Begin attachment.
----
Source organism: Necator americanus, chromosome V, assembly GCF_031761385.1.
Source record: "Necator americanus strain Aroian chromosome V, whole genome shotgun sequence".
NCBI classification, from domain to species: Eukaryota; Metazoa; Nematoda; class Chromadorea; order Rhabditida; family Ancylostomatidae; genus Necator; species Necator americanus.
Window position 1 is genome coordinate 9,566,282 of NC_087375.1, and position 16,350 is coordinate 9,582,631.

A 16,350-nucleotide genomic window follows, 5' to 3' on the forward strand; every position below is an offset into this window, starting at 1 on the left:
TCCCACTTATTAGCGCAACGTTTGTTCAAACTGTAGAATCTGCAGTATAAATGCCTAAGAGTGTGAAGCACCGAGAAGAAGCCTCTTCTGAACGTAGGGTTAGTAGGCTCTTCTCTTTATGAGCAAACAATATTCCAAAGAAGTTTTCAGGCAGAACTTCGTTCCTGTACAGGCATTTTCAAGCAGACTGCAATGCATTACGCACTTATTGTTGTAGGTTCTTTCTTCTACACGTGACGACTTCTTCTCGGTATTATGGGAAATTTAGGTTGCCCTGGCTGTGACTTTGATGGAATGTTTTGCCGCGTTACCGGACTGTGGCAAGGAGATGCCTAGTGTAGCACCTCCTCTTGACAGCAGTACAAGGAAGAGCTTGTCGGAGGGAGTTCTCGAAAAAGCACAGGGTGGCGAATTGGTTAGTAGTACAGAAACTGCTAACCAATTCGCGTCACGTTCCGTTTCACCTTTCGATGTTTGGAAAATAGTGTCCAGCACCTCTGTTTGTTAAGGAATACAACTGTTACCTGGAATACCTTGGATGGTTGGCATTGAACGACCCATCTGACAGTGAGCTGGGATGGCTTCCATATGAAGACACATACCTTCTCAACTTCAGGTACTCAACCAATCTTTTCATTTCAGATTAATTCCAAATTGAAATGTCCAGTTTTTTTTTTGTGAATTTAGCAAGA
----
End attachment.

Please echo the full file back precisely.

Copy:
Source organism: Necator americanus, chromosome V, assembly GCF_031761385.1.
Source record: "Necator americanus strain Aroian chromosome V, whole genome shotgun sequence".
NCBI classification, from domain to species: Eukaryota; Metazoa; Nematoda; class Chromadorea; order Rhabditida; family Ancylostomatidae; genus Necator; species Necator americanus.
Window position 1 is genome coordinate 9,566,282 of NC_087375.1, and position 16,350 is coordinate 9,582,631.

A 16,350-nucleotide genomic window follows, 5' to 3' on the forward strand; every position below is an offset into this window, starting at 1 on the left:
TCCCACTTATTAGCGCAACGTTTGTTCAAACTGTAGAATCTGCAGTATAAATGCCTAAGAGTGTGAAGCACCGAGAAGAAGCCTCTTCTGAACGTAGGGTTAGTAGGCTCTTCTCTTTATGAGCAAACAATATTCCAAAGAAGTTTTCAGGCAGAACTTCGTTCCTGTACAGGCATTTTCAAGCAGACTGCAATGCATTACGCACTTATTGTTGTAGGTTCTTTCTTCTACACGTGACGACTTCTTCTCGGTATTATGGGAAATTTAGGTTGCCCTGGCTGTGACTTTGATGGAATGTTTTGCCGCGTTACCGGACTGTGGCAAGGAGATGCCTAGTGTAGCACCTCCTCTTGACAGCAGTACAAGGAAGAGCTTGTCGGAGGGAGTTCTCGAAAAAGCACAGGGTGGCGAATTGGTTAGTAGTACAGAAACTGCTAACCAATTCGCGTCACGTTCCGTTTCACCTTTCGATGTTTGGAAAATAGTGTCCAGCACCTCTGTTTGTTAAGGAATACAACTGTTACCTGGAATACCTTGGATGGTTGGCATTGAACGACCCATCTGACAGTGAGCTGGGATGGCTTCCATATGAAGACACATACCTTCTCAACTTCAGGTACTCAACCAATCTTTTCATTTCAGATTAATTCCAAATTGAAATGTCCAGTTTTTTTTTTGTGAATTTAGCAAGA